for K-12 educators and
administrators to help
create safe learning
Schools will often use a server-based content filter for Gmail to comply with the Children’s Internet Protection Act (CIPA), and then quickly realize that it puts the focus on discipline rather than instruction and promoting digital citizenship. This is exactly what happened at Mountain Brook School System when it started to move its technology to the cloud, including deploying Google Apps for Education (GAFE).
Together with Amplified IT, we’ve created a new ebook, “12 Ways to Safely Adopt Google Apps into Your School,” to help technology facilitators with user adoption and to help make sure that GAFE will be safe for teachers and students.
When Johnston County Schools in North Carolina made the decision to implement Google Apps for Education, administrators and staff knew they still needed additional protective measures to assure that students were safe using 21st century technology. Find out how Johnston County Schools works with Gaggle so educators don’t have to review questionable student communications and can concentrate more on classroom instruction in the case study, “Safe Learning, Anytime, Anywhere, on Any Device.”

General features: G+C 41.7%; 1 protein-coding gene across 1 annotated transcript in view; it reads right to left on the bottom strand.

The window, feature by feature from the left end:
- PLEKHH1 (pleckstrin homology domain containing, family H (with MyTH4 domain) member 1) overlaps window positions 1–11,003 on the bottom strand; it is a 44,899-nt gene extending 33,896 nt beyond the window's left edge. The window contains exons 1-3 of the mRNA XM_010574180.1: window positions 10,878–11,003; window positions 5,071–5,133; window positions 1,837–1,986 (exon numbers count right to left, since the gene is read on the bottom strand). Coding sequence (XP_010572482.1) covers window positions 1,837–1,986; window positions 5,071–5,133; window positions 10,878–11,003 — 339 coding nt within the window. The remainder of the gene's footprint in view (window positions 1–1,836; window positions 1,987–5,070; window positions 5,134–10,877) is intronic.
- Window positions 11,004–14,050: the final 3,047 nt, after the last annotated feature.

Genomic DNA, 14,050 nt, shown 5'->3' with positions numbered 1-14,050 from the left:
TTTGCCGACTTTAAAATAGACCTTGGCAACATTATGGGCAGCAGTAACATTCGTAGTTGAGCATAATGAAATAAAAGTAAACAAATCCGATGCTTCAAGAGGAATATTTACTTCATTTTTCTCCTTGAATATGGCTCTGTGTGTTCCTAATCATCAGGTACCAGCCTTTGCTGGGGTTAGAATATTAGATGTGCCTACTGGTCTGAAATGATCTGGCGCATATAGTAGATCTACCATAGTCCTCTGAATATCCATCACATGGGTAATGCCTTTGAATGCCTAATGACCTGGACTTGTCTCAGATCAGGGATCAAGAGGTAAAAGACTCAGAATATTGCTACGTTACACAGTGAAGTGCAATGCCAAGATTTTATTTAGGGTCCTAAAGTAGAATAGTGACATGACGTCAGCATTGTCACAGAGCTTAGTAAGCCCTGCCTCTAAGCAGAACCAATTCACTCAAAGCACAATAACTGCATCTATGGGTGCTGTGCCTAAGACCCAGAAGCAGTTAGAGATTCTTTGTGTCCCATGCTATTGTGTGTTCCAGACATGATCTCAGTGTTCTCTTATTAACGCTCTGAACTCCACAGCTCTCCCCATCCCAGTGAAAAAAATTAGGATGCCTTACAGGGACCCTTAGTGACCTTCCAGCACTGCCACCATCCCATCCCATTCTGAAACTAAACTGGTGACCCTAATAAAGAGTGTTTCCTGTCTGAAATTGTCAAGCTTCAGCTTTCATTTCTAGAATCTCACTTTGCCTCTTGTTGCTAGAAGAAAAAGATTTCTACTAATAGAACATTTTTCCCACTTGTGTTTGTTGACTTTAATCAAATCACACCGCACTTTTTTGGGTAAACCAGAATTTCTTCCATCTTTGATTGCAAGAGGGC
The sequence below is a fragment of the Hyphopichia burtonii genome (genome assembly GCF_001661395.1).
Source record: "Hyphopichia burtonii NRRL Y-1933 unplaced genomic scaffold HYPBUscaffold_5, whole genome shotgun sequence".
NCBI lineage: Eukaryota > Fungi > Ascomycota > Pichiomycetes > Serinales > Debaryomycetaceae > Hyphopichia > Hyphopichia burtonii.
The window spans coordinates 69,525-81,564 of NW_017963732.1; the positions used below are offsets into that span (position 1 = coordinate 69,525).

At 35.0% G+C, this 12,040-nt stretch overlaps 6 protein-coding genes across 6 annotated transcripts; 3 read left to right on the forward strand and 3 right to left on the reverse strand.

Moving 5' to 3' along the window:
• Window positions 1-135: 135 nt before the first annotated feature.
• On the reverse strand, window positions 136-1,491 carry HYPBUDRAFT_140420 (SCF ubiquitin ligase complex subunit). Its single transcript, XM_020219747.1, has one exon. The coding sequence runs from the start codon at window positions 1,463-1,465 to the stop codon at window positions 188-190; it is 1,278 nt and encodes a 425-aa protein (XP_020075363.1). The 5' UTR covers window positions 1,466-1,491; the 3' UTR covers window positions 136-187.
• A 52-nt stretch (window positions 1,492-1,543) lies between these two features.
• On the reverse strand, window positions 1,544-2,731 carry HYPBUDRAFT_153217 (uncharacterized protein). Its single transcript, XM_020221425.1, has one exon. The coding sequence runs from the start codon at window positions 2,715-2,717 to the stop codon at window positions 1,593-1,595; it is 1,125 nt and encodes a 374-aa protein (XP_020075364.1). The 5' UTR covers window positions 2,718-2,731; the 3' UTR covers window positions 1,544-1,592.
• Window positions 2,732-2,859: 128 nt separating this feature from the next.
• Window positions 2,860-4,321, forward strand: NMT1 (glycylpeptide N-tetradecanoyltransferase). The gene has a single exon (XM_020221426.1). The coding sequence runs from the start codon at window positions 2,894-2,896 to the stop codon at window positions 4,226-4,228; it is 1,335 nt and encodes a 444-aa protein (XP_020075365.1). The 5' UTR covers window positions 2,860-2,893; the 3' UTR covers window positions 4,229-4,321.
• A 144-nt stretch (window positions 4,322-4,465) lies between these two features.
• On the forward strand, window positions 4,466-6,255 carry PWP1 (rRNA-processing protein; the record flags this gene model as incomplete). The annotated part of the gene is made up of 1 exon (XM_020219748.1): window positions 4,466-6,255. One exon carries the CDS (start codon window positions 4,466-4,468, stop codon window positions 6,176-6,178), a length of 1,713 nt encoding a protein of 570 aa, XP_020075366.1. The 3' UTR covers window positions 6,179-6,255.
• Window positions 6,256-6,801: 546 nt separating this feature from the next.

“Real Students. Real Stories.” shows the importance of the work the Gaggle Student Safety Representatives do on a daily basis to prevent students from being exposed to dangers like pornography, child predators and cyberbullying. Hear real student stories about how Gaggle Safety Management has been credited with uncovering drug use, bullying, and threats of school violence, teen depression, suicidal intentions, and abusive domestic situations.
Many schools and districts are considering Google Apps for Education (GAFE) and, more recently, Google Classroom. In fact, during a recent Tech & Learning webinar, “Managing Google Inside Your School District,” 66% of attendees identified themselves as being in a school that uses Google.
Inside the classrooms of Alhambra Elementary School District in Arizona, teachers are beginning to create paperless classrooms thanks to the integration of Gaggle and Google, which has led some teachers to remove the baskets from the corner of their desks.